We use a lot of open data here at RentConfident to create our reports. We always bear in mind that the open data on building safety that we use is a byproduct of the movement to make campaign contributions publicly accessible. Therefore, given the season we thought we'd use open data for once the way it was intended - to look at the political campaign contributions of landlords.
Chicago's heavy tilt towards the Democratic party made us decide to step outside our normal local focus and look instead at the apartment industry nationwide. We took the National Multifamily Housing Council's 2016 list of the top 50 apartment owners in the country, and looked up the campaign contributions of all 51 of the people listed in the "Corporate Officer" column.
We did give some thought as to whether or not Corporate Officers of billion dollar publicly traded companies can really be considered landlords. But their business is still property management even if their jobs are very far removed from that of the building superintendent who lives in the basement. Together with their staffs they are responsible for the management of just shy of 3 million apartments, housing about 2% of the total American population.
Using Open Secrets we looked up and tallied the donations by party for every one of the CEOs on the NMHC's list. Open Secrets lists all contributions over $200.
The people on the list also made contributions to 6 industry Political Action Committees (PACs) so we also took a look at how those PACs distributed their donations.
We restricted our survey to donations made since January 1, 2011. This covers three federal election cycles - 2012, 2014 and 2016.
Of the 51 Corporate Officers (COs) we surveyed, 14 made no political donation in the past 6 years. 31 of them made direct donations to individual candidates, political parties or candidate-specific Super PACs.
All of the COs on the list are white. Only one is female, and she made no donations. All are over the age of 40, most over 50.
20 states were represented, with heavy representation from California, Massachusetts, Colorado and Texas.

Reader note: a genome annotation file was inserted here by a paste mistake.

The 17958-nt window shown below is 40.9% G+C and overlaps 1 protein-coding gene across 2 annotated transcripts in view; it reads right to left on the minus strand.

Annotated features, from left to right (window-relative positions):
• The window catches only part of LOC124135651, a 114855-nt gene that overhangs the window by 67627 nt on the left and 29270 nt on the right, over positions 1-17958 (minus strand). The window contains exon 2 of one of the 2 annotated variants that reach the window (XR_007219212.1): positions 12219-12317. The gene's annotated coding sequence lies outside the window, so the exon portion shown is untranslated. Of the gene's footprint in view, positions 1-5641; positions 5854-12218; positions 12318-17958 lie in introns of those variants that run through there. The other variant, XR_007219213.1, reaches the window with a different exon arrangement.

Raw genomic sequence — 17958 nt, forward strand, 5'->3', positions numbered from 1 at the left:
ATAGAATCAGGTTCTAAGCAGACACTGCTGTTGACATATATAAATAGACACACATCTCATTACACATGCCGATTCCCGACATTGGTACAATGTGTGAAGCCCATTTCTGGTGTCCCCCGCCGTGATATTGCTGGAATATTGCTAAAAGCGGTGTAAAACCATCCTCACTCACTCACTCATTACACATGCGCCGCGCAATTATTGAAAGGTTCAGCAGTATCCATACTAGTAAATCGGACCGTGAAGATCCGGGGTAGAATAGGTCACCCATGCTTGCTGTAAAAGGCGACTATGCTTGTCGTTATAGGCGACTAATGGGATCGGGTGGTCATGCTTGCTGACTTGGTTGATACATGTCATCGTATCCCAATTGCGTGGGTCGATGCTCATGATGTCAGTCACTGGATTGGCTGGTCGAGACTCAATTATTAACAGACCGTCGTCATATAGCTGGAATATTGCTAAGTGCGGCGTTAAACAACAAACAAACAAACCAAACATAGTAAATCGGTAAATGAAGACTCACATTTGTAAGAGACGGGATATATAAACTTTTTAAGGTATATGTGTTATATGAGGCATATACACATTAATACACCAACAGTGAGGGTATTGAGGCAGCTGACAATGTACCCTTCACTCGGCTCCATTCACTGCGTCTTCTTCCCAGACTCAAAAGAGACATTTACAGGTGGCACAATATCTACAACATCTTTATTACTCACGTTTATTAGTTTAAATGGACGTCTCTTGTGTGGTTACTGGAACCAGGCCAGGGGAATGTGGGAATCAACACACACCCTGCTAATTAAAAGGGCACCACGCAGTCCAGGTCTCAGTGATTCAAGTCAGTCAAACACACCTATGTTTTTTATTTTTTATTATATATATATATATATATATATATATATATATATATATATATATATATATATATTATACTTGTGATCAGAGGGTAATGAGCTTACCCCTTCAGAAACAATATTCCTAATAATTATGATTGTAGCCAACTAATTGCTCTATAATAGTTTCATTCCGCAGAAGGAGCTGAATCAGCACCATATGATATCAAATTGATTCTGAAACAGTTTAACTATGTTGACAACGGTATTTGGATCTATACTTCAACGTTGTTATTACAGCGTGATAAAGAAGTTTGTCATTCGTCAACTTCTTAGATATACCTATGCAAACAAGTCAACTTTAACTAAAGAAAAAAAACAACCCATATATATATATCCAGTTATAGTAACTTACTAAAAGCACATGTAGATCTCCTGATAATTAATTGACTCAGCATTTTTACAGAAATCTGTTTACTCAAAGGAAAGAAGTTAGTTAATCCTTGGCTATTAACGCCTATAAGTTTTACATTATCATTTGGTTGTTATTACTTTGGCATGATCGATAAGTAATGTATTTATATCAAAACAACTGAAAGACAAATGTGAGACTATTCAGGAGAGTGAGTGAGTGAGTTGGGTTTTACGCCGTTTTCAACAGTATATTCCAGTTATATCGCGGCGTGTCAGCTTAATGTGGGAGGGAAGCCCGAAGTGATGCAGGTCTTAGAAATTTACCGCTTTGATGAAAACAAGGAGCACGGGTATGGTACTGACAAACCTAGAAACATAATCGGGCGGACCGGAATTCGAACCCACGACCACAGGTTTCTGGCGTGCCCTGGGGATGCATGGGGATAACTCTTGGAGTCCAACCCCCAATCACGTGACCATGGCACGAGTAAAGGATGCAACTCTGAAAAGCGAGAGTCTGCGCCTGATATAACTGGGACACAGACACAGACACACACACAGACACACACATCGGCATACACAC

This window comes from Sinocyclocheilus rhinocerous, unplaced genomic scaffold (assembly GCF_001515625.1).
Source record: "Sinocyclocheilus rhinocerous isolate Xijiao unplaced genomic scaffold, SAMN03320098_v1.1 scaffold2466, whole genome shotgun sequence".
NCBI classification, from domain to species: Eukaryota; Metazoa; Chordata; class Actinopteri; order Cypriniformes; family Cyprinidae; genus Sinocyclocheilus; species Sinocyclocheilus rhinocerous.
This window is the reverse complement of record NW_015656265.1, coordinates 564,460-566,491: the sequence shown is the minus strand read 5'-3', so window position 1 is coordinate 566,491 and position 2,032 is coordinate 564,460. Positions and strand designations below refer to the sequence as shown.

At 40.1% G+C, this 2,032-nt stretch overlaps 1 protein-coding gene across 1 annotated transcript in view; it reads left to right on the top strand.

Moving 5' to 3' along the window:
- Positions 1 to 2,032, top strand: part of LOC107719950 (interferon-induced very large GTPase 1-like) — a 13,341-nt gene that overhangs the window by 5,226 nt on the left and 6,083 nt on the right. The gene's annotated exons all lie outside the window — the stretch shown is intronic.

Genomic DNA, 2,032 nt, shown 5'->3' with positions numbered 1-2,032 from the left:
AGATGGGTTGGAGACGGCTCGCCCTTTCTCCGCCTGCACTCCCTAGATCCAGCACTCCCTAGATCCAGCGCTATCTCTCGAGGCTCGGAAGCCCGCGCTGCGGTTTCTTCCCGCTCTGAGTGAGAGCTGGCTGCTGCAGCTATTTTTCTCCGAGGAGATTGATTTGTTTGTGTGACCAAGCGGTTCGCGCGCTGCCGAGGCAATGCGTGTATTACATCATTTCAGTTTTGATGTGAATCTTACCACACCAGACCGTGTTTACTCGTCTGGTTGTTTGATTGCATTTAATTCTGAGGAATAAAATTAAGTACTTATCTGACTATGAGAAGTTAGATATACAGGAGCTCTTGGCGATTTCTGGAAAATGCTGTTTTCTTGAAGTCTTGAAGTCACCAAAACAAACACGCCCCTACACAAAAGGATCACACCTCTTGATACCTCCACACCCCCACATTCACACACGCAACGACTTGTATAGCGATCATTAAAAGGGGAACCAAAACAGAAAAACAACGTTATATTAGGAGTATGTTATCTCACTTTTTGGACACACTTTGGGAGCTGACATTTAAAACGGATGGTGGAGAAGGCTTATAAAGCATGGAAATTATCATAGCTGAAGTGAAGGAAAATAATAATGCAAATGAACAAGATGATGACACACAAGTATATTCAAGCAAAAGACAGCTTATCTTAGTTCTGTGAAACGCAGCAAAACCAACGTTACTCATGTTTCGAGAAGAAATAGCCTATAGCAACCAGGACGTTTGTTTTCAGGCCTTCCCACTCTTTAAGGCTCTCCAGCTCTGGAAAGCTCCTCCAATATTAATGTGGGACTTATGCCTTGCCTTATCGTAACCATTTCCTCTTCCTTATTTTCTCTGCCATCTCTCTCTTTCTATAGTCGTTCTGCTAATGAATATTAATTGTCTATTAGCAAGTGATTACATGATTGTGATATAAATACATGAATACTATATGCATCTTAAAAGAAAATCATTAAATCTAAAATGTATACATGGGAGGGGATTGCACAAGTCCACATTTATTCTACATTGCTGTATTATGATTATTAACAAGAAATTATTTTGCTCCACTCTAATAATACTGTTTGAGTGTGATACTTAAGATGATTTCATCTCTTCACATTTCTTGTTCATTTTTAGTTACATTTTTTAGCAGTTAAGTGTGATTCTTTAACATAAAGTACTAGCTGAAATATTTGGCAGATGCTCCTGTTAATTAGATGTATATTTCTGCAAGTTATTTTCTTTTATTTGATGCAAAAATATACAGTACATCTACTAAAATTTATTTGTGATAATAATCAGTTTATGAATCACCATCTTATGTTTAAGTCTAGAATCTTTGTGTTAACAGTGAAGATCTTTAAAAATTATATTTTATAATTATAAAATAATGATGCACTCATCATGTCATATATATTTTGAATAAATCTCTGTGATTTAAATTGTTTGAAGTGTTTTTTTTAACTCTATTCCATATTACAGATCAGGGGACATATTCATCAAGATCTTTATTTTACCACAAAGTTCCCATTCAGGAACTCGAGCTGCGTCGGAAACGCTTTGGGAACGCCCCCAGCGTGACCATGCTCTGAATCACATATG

Direct Donations, Party Donations and Party-Specific PACs
The average amount spent per CO was $60633.
Only one of the COs made a donation to an Independent candidate.
A total of $1,217,059 was spent on Democrats and $1,231,111 on Republicans. However, this is not the full story - read on for the real totals.
Donations to Democrats came largely from two donors while the Republican donations were sourced from many smaller ones.
Red State/Blue State
Of the 37 total donors, 19 lived in Blue states, 13 in Red states and 5 in swing states.
There was a higher incidence of Republicans in Blue states than there was of Democrats in Red states, but there were also fewer Democrat donations overall.
Donors in swing states are strongly Republican.
25 of the donors gave over 85% of their cash to single parties. Only 7 were substantially bipartisan in their contributions. Of those 7 who split their donations across party lines, only 2 were close to 50/50, with another 4 dividing their donations with a 1/3 - 2/3 split between parties.
Nine of the donors to individual campaigns spent over $100k on political contributions over the six years we surveyed, with the top donor giving $675,936.
Given that each of these COs is the head of a company with properties in locations across the country, it is no surprise that most of them donated to races outside of their home states.